Seeing you are in the Mar Mikheal neighborhood, do check out Baffa House, which is often a first choice to stay for visitors who know the city, as it is small, convenient and extremely comfortable.
You really can’t miss it as it is painted bright yellow! It has just four bedrooms, so best book well in advance as it has become extremely popular; the reason for its popularity is it is within easy walking distance of the Gemmayzé neighbourhood, which offers a superb array of shopping opportunities.
Many of the outlets on the narrow streets seem to cater to those re-decorating their homes. (War has been a boon for architects and interior designers, restoring villas to their former glory) Funky furniture and over the top lighting ensembles sit comfortably alongside traditional Lebanese designer shops which have enthusiastically embraced the modernity that now seemingly has embraced the city.
Not far from this district is the Sursock Museum, so visit if only to see the building itself; an over the top Italian inspired mansion dating back to about 1905. Inside the curators have lovingly collected and restored a vast array of Lebanese and contemporary art works that should hold you enthralled and cool, during the hottest part of the day.
For those who feel the need to stretch their bodies into impossible positions while travelling, fear not, simply zip across town (a relatively short taxi ride) to the Ashrafieh district where you will find, Union Square Yoga that caters to the hordes of Beirut citizens that have adopted the practice. All forms of yoga are practiced here so give them a call to find out session times as well as the type of yoga that suits you.
If you do happen to be in Beirut on a Saturday amble across to the Souk el Tayeb, which I was informed, is the first farmers market to be established in Lebanon. This particular souk is nestled amongst the grander Beirut Souks and runs from 9.am – 2pm. The food on offer is local, fresh and delicious and the place gives one the feeling of being in a ‘community.’ Once done, wander the ancient cobblestone streets of Saifi Village, arguably one of the best arts districts in Beirut.
Restored museums seem to be everywhere in Beirut but really, they are just a sample of what is happening right across the capital. The guidebooks and magazines ‘gush’ about what is happening in the re-invigorated downtown area, with its marble and gilt malls but, one only has to head off the beaten track to the slightly bohemian districts where there is a feeling that it is here that the city has really re- discovered itself.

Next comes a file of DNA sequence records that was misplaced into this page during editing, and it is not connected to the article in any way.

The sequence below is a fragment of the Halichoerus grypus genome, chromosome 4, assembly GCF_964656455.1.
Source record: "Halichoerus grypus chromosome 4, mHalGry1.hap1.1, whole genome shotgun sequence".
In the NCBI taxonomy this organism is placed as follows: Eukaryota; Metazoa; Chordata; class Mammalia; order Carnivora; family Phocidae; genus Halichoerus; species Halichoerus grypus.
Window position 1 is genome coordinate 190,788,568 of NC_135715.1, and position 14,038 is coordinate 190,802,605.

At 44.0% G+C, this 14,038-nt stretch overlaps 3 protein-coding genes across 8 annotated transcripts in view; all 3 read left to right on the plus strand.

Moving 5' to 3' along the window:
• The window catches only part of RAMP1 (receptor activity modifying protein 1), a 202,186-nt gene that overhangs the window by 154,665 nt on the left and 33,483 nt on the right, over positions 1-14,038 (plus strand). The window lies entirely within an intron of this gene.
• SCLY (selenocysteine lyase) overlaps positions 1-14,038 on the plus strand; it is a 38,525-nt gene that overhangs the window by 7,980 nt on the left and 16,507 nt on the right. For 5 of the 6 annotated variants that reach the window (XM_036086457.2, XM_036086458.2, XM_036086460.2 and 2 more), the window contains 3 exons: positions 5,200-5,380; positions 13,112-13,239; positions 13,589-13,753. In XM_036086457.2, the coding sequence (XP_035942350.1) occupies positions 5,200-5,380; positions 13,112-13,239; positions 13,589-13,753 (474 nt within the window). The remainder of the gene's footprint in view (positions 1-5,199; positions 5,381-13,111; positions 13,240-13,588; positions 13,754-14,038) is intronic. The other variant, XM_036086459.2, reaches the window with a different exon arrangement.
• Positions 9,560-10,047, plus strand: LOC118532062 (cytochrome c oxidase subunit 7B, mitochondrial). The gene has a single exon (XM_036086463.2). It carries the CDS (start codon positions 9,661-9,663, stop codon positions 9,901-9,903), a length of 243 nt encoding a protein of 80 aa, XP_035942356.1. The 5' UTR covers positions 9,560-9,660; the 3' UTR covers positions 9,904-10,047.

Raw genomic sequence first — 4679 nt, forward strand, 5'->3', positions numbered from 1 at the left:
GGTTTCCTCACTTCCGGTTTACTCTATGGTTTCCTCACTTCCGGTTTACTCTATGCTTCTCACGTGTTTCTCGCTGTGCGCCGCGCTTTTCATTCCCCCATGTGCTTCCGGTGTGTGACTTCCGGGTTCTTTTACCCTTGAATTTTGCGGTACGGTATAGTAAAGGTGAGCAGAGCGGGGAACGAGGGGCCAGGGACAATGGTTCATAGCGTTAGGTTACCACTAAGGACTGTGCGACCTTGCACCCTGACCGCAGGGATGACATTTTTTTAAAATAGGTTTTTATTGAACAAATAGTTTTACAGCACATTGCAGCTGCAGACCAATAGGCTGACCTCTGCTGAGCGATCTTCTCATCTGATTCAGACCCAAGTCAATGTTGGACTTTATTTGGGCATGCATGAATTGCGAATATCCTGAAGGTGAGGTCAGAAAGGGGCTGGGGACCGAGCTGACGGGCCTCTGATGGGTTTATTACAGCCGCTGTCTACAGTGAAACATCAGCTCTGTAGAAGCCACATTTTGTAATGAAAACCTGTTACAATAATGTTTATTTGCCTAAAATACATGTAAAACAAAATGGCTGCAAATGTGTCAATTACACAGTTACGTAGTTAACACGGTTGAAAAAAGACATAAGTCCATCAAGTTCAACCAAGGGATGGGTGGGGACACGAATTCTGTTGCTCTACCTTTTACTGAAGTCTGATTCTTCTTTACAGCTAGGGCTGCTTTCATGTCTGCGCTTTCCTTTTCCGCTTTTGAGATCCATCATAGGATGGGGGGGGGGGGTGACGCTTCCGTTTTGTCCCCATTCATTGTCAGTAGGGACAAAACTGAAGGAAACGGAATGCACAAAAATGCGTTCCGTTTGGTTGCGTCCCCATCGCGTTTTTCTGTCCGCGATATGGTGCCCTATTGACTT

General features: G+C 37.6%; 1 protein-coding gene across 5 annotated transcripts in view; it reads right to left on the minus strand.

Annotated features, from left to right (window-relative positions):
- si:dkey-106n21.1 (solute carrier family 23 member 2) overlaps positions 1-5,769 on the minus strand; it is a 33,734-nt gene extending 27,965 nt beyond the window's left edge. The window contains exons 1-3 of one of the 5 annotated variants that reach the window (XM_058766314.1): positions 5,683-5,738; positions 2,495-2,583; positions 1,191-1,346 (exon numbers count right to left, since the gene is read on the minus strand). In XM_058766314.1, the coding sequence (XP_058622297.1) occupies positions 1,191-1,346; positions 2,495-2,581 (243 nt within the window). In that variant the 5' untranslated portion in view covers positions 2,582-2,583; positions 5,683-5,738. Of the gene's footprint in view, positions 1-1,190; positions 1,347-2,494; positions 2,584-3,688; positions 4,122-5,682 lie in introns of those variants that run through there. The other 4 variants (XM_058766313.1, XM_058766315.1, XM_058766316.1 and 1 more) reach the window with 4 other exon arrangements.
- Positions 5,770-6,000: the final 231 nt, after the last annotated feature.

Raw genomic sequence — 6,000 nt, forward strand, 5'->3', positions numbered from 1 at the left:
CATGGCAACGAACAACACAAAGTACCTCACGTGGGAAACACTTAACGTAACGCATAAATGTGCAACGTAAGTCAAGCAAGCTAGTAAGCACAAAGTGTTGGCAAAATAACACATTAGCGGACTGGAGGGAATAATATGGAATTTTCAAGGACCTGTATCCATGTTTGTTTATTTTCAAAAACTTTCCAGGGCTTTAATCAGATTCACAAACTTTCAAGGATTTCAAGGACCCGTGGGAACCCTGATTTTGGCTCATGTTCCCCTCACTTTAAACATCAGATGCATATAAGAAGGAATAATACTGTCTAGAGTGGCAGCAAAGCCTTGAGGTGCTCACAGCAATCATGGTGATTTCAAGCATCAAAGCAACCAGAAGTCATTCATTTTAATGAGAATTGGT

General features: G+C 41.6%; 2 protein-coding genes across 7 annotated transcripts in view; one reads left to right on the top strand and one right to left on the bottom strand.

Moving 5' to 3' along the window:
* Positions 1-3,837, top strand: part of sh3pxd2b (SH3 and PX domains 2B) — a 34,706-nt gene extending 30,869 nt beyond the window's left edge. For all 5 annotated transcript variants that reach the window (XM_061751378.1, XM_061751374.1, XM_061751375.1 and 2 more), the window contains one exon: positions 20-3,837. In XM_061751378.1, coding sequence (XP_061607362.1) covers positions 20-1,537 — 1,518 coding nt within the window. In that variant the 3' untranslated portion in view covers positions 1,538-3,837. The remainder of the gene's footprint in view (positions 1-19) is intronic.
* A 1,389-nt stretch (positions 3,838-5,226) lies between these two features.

For instance in Mar Mikhael, you will be spoilt for choice when it comes to lively bars, pop-up restaurants, night clubs and unusual stores selling all sorts of intriguing clothing items, shoes and unusual décor items.
Beirut can and is a confusing city to find your way around as the city planners have cunningly neglected to number the streets and so finding a particular address can be a trial. The ever -present taxis will eventually get you to where you want to go but beware as they operate without meters. Be sure to agree on the price before you take off to avoid any conflict over price at the journey’s end. Uber has arrived in the city but I cannot vouch for their reliability.
Beirut is a city of surprises; with its newly restored architecture, its positively thinking population, throbbing nightclubs, to rival any in Europe, chic and sophisticated restaurants and newly created parks and gardens, it’s a place to charm even the most hardened critic, for as someone once told me, Beirut, its simply brilliant!!
An expanded version of my latest piece for Arabian Airlines.
Paul v Walters is the best selling author of several novels and when not cocooned in sloth and procrastination scribbles for several leading travel and vox pop journals around the world. His latest offering, Asset, will be available late 2017.